It’s been a long, long week for many reasons, so let’s get straight to the news if that’s okay:
- Inglewood, California has now raised $328 million — $233 million in local sales tax revenue and $95 million from the California State Transportation Agency — toward the $1 billion cost of an “automated people mover” (read: an elevated trolley) to carry fans the 1.8 miles from the Inglewood subway station to the new Los Angeles Rams and Chargers stadium and proposed Clippers arena. On the one hand, this could be seen as a worthwhile public investment to reduce car use and provide a valuable service to local residents; on the other, spending a billion dollars in public money to build light rail on a route that’s already covered by city buses is pretty clearly mostly a benefit to the teams. We might have to add “free trains” to free land and tax breaks as among the more popular ways to subsidize sports venues in the 21st century while looking like you’re not.
- The U.S. Supreme Court has denied a motion by Los Angeles Rams owner Stan Kroenke to have a lawsuit over his move of the team out of St. Louis moved from a courtroom to arbitration. That’s bad news for Kroenke and good news for St. Louis, which is hoping for monetary damages from the team and league for skipping town in violation of its own relocation guidelines, but mostly it’s an opportunity for KMOV in St. Louis to employ such terrible football metaphors as “The Supreme Court’s response represents an incomplete pass on the Hail Mary heaved up by Kroenke and co.,” which really should win an anti-Pulitzer, if that were a thing, which it really should be.
- Two New York City baseball fans have sued MLB and several ticket agencies to recoup money they spent on 2020 tickets that the teams are refusing to refund on the grounds that the games are just “postponed,” not canceled. The pair sued in California, where the consumer laws are stronger, and are seeking class-action certification for their suit, which if successful could draw millions of additional plaintiffs (including me, since I have a pile of now-almost-certainly-useless Mets tickets for this season).
- Taiwan is playing baseball in front of cardboard fans, and South Korea has started exhibition games with umpires (but not players) wearing masks and gloves, but before you get any hopes up that this could mean the resumption of pro sports in the rest of the world, keep in mind that Taiwan used its experience with SARS to quickly use quarantines, testing, and face marks to contain the virus before it ever became widespread, and South Korea quickly snuffed out an outbreak using similar measures. South Korea saw only 14 new cases yesterday and Taiwan only one, so until the rest of the world is down to around that level, it’s unlikely we’ll see much in the way of sports.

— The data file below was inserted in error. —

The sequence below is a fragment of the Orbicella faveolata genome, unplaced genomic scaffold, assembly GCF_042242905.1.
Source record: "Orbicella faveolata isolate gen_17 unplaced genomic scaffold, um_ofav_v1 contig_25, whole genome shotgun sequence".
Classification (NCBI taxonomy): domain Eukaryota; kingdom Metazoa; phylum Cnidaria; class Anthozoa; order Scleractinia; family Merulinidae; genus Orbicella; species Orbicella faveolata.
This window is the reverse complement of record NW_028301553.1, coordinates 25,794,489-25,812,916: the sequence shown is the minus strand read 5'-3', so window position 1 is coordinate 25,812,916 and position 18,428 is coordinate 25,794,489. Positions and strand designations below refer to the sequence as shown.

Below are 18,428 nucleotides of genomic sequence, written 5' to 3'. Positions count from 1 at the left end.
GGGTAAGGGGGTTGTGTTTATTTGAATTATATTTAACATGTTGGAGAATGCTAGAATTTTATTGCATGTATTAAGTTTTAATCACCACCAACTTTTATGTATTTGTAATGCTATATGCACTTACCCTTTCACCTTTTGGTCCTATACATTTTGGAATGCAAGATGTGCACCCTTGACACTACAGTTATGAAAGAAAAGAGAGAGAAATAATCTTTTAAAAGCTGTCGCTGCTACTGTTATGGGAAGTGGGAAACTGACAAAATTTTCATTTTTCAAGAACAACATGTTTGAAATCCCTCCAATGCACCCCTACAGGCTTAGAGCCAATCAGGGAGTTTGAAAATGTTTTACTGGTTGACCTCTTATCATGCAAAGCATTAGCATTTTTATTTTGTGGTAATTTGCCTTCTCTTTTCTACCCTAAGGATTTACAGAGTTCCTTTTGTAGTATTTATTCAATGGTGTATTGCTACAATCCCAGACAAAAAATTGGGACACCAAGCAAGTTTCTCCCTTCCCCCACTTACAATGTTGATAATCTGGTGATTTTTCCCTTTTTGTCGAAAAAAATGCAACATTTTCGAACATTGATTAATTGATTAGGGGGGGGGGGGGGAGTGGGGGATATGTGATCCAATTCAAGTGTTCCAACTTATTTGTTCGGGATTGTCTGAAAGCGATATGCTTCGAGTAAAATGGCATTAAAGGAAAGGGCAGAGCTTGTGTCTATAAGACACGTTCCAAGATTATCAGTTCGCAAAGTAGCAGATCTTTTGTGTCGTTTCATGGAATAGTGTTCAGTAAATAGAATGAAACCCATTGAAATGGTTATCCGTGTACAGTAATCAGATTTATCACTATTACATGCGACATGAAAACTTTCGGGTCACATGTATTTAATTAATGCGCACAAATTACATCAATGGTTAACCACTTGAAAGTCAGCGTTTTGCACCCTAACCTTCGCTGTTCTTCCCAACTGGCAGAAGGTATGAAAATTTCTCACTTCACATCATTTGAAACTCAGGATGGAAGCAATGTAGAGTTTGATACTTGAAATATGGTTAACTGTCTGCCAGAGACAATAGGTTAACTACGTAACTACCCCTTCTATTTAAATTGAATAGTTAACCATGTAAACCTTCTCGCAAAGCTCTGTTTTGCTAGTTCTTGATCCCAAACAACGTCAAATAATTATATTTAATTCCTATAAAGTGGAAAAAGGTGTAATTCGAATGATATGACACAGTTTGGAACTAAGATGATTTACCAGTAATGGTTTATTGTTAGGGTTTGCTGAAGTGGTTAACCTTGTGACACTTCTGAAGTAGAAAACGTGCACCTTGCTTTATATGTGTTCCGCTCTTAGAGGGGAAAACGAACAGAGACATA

- Back in pretend land, the NHL is talking about finishing its season in four empty arenas, and MLB could maybe play games in Dallas in addition to Phoenix and wherever, and college athletic directors think there will be some kind of football season this fall, and the independent minor baseball league American Association has a “target date” of starting play before paying fans in July, and European soccer leagues are slowly restarting practices while trying to figure out how to stage games with between 50 and 300 people (including players and staff) total in stadiums, but this is all just wishful thinking and reshuffling deck chairs for the moment — we could see some play resume starting in May, or July, or not until 2021, as the error bars on virus projections are still just too big to say for sure.
- Now that the XFL has folded, the Texas Rangers‘ old Globe Life Park is set to be used for high school football this fall, if anyone thinks that there will be high school football this fall and that if so it will take place before enough fans to fill a 49,000-seat stadium, or any fans at all. Financial terms for the Arlington Independent School District to pay the Rangers for using their 26-year-old stadium that Arlington replaced with a new one because it didn’t have air-conditioning were not disclosed.
- The Atlantic Schooners have put plans for a Halifax CFL stadium on the back burner, partly thanks to the pandemic but also because one of its three founding partners took a job with the Ottawa Senators and anyway they weren’t getting very far at getting money out of the Halifax regional council, so yeah. Looks like Cab-Hailing Purse Woman will have to find her sportsball somewhere else for the time being.
- Moody’s may downgrade Atlanta’s $150 million in bonds used to finance renovations of the Hawks arena because the car rental taxes scheduled to pay them off are through the floor thanks to the coronavirus pandemic. This doesn’t change my conclusion the other day that sports projects aren’t particularly threatened by the economic crash — bonds get downgraded all the time, and Atlanta is still extremely likely to pay off the arena debt in other ways if it can’t come up with enough car-rental tax revenue — but it’s a worthwhile reminder that sports subsidies are never free, even when elected officials insist that they can pay for themselves.
- Guangzhou Evergrande is building a new $1.7 billion, 100,000-seat soccer stadium, in part as a push for China to host the 2030 World Cup, and while I can’t find details on how it’s being funded (the Bangkok Post cited a local journalist as saying the team is “likely” paying for it), we do know that it’s going to have a roof designed to look like an enormous lotus flower and apparently with an unearthly red glow inside and the ability to project the score onto the inside, so enjoy these visions of pro sports’ stupid future: